My best friends in Broadcasting are Stan and Haney on 96 K-Rock, WRXK. (They are now back in the afternoons, where they belong, if you haven’t heard the louder than Al Jolson internet buzz.)
Both Stan and Haney will frequently tease me about my attention to fog. “PLEASE,…WATCH FOR THAT FOG!” is a sound clip you’ll hear more than occasionally on 96 K-Rock.
Tuesday morning, we had another major accident which may have been fog related. You can get the very latest on our homepage. Horrible stuff.
This is obviously not the first morning traffic accident that is fog related. Off the top of my head,…I remember the accident in Lehigh Acres a few years back where a child waiting for the school bus was killed,….there was the pile-up crash and fire in Charlotte County which shut down part of the Interstate for days,…..and the horrible crash on Alligator Alley.
The exact dates of these crashes are unimportant,…I just mention them to emphasize my point.
As a weather forecaster, fog is probably the toughest nut to crack.
You see,…when storms move in,…you have the very powerful National Weather Service Nexrad Doppler radar to show which areas thunderstorms are moving into, where they will strike next,…and even storms that have possible tornadoes. The National Weather Service issues warnings for these areas, which are immediately picked up by all media.
With Hurricanes,…as destructive as they might be,…you have the best meteorologists at the National Hurricane Center tracking these storms, and your “heads up” time is often days before. Has anyone in the last 10 years experienced a “surprise” hurricane? Of course not.
Fog is such a different animal. This time of year, it is most often thickest in the cooler inland areas. How many times have you been driving in a light fog, when suddenly the fog gets very thick for half a mile or so?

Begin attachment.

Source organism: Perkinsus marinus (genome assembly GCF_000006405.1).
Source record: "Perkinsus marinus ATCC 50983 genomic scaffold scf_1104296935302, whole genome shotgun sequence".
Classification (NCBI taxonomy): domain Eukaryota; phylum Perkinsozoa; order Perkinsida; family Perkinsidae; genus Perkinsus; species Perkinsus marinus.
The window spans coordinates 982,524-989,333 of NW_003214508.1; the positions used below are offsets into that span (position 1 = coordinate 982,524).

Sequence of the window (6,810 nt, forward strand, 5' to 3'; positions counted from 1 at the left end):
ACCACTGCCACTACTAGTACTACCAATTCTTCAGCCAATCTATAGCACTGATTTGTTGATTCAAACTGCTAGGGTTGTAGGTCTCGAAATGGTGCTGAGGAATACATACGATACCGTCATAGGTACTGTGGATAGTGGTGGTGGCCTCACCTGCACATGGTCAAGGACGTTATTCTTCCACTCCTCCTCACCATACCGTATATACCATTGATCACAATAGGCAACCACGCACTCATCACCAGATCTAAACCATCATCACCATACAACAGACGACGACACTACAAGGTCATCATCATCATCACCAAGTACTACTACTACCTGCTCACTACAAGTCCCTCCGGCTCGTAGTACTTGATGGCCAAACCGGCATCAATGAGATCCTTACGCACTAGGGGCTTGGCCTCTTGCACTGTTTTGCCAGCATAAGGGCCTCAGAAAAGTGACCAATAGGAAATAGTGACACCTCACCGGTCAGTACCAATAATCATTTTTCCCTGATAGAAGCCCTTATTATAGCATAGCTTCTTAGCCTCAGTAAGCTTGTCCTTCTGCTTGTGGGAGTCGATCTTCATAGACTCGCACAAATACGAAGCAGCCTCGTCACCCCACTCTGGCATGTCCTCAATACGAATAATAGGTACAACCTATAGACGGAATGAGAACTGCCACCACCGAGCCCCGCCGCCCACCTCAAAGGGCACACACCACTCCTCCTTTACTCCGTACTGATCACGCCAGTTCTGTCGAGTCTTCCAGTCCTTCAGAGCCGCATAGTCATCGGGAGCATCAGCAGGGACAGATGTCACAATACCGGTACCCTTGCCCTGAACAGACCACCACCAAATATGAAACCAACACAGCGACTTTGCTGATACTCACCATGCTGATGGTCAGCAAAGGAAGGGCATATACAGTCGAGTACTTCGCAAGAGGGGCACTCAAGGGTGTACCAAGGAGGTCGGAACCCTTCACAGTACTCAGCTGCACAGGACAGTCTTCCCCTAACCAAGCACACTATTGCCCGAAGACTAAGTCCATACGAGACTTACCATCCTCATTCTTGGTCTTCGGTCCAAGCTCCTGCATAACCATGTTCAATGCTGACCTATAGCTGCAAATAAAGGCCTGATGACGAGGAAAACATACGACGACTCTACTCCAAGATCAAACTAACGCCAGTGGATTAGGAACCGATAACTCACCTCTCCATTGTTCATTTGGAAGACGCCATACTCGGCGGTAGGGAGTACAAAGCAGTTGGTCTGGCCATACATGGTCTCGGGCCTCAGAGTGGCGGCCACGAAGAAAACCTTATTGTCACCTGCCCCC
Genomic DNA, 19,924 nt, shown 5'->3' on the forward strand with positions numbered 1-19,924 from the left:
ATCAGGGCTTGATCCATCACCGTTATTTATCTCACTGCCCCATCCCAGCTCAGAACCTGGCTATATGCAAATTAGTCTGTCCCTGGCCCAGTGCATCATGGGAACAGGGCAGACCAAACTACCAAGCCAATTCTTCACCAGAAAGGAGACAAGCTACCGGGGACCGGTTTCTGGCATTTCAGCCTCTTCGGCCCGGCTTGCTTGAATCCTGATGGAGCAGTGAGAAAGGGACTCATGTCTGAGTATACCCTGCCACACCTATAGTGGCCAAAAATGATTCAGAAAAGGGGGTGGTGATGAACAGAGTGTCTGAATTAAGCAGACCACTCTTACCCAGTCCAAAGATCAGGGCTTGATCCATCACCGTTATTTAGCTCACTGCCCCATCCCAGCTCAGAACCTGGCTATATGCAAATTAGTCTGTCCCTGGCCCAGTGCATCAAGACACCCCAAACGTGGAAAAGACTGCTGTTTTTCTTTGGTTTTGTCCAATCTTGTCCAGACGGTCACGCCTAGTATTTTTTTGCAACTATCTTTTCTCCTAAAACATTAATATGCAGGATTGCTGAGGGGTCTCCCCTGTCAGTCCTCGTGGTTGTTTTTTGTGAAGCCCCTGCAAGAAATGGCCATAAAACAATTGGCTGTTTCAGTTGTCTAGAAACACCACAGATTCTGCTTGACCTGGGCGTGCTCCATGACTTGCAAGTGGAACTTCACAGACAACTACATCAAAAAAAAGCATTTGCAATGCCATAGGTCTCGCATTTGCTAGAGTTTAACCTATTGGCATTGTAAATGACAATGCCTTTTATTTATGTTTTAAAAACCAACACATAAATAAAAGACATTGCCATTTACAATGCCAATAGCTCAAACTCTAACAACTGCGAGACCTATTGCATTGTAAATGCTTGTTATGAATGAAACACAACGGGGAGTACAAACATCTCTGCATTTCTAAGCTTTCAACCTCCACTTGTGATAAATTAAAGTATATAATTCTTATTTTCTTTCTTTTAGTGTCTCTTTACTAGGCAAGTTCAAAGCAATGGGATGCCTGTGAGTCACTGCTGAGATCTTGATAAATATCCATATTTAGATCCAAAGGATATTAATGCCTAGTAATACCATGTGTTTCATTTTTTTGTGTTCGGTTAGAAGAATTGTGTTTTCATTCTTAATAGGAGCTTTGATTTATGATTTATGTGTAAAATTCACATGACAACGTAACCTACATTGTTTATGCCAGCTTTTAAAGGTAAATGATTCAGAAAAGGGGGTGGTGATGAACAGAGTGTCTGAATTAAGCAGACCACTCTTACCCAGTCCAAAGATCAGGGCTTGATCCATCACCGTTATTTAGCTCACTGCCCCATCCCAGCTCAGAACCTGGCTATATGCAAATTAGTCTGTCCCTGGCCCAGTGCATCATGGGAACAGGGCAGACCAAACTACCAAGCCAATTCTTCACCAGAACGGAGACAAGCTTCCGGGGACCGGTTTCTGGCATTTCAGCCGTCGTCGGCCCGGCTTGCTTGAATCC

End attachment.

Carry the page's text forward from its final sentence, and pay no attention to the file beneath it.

You might be driving through a lower area which is cooler, or an area which is protected a bit where the winds are calm, or possibly over a bridge where there is more moisture in the air,…and WHAM! Visibility is near zero. Perhaps this is what happened in Tuesday’s crash.
The best advice I can give to all on a foggy morning, is:
1-Avoid I-75. Too many trucks that don’t stop as fast, and it’s inland enough that it has many cool spots where the fog gets thick quickly, especially at 70 mph.
2-Choose roads where the speed limit is lower. It doesn’t matter how fast YOU think the safe speed is,…there will likely be some jackass going too fast for conditions, so keep an eye on the rear view mirror.
Finally, I am going to include a link that has a fine explanation as to exactly WHY fog can be a problem when driving.
I hope all of you understand the somber tone of this blog,…..but I feel these are very important points to make.
See you in the morning for Interactive Weather,....and we will be featuring your e-mails, which have been very numerous over the past week.